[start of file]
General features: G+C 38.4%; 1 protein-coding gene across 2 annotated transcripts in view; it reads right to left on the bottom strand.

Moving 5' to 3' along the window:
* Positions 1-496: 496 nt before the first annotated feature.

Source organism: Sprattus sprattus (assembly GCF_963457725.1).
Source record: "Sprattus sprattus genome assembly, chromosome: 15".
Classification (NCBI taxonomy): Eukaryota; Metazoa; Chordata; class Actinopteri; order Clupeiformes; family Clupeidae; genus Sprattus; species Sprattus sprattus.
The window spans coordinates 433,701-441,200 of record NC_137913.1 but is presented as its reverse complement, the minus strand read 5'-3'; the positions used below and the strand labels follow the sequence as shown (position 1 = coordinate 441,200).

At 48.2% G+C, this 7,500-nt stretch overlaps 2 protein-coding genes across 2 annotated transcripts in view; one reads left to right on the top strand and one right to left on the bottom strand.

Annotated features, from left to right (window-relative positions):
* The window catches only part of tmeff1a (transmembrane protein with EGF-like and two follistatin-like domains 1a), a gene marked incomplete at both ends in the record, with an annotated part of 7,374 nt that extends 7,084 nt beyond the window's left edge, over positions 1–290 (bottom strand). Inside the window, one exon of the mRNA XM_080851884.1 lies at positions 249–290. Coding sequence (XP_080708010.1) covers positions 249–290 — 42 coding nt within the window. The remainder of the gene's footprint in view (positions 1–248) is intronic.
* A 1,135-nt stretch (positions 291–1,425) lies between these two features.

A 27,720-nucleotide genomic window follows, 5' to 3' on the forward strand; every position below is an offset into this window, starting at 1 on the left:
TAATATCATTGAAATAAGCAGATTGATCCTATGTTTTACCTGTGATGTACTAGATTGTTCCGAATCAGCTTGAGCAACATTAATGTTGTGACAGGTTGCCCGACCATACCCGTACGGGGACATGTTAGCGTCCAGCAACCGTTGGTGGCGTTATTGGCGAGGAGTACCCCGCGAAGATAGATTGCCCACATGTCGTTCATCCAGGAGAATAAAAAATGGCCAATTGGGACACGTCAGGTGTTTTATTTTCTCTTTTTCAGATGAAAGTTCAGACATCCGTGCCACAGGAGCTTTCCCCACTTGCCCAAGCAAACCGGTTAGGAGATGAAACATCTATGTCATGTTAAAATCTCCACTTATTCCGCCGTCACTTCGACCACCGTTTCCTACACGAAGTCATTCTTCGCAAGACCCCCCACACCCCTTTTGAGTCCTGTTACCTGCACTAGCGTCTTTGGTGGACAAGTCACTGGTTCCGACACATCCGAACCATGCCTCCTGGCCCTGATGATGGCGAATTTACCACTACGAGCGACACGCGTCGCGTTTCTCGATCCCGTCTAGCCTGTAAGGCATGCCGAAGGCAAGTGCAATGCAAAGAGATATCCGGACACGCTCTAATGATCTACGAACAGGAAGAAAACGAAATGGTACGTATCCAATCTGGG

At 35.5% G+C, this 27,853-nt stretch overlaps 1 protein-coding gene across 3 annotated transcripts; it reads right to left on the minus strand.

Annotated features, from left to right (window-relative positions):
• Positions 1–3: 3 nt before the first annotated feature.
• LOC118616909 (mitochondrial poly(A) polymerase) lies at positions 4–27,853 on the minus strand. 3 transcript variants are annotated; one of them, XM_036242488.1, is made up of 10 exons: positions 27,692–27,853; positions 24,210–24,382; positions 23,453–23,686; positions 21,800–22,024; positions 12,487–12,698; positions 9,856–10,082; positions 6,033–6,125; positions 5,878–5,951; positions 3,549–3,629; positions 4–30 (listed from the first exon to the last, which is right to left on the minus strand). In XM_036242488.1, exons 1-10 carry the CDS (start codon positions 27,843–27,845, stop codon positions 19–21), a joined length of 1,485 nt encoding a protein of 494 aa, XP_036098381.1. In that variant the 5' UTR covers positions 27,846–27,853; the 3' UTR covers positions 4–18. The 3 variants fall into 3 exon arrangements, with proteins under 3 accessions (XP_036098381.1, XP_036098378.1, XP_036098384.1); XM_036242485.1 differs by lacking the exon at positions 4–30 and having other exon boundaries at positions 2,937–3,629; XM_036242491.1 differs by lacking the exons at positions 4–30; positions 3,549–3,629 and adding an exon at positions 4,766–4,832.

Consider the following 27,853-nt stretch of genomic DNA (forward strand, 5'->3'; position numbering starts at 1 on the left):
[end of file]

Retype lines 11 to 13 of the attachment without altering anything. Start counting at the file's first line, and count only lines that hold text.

* A 1,135-nt stretch (positions 291–1,425) lies between these two features.

A 27,720-nucleotide genomic window follows, 5' to 3' on the forward strand; every position below is an offset into this window, starting at 1 on the left:
TAATATCATTGAAATAAGCAGATTGATCCTATGTTTTACCTGTGATGTACTAGATTGTTCCGAATCAGCTTGAGCAACATTAATGTTGTGACAGGTTGCCCGACCATACCCGTACGGGGACATGTTAGCGTCCAGCAACCGTTGGTGGCGTTATTGGCGAGGAGTACCCCGCGAAGATAGATTGCCCACATGTCGTTCATCCAGGAGAATAAAAAATGGCCAATTGGGACACGTCAGGTGTTTTATTTTCTCTTTTTCAGATGAAAGTTCAGACATCCGTGCCACAGGAGCTTTCCCCACTTGCCCAAGCAAACCGGTTAGGAGATGAAACATCTATGTCATGTTAAAATCTCCACTTATTCCGCCGTCACTTCGACCACCGTTTCCTACACGAAGTCATTCTTCGCAAGACCCCCCACACCCCTTTTGAGTCCTGTTACCTGCACTAGCGTCTTTGGTGGACAAGTCACTGGTTCCGACACATCCGAACCATGCCTCCTGGCCCTGATGATGGCGAATTTACCACTACGAGCGACACGCGTCGCGTTTCTCGATCCCGTCTAGCCTGTAAGGCATGCCGAAGGCAAGTGCAATGCAAAGAGATATCCGGACACGCTCTAATGATCTACGAACAGGAAGAAAACGAAATGGTACGTATCCAATCTGGG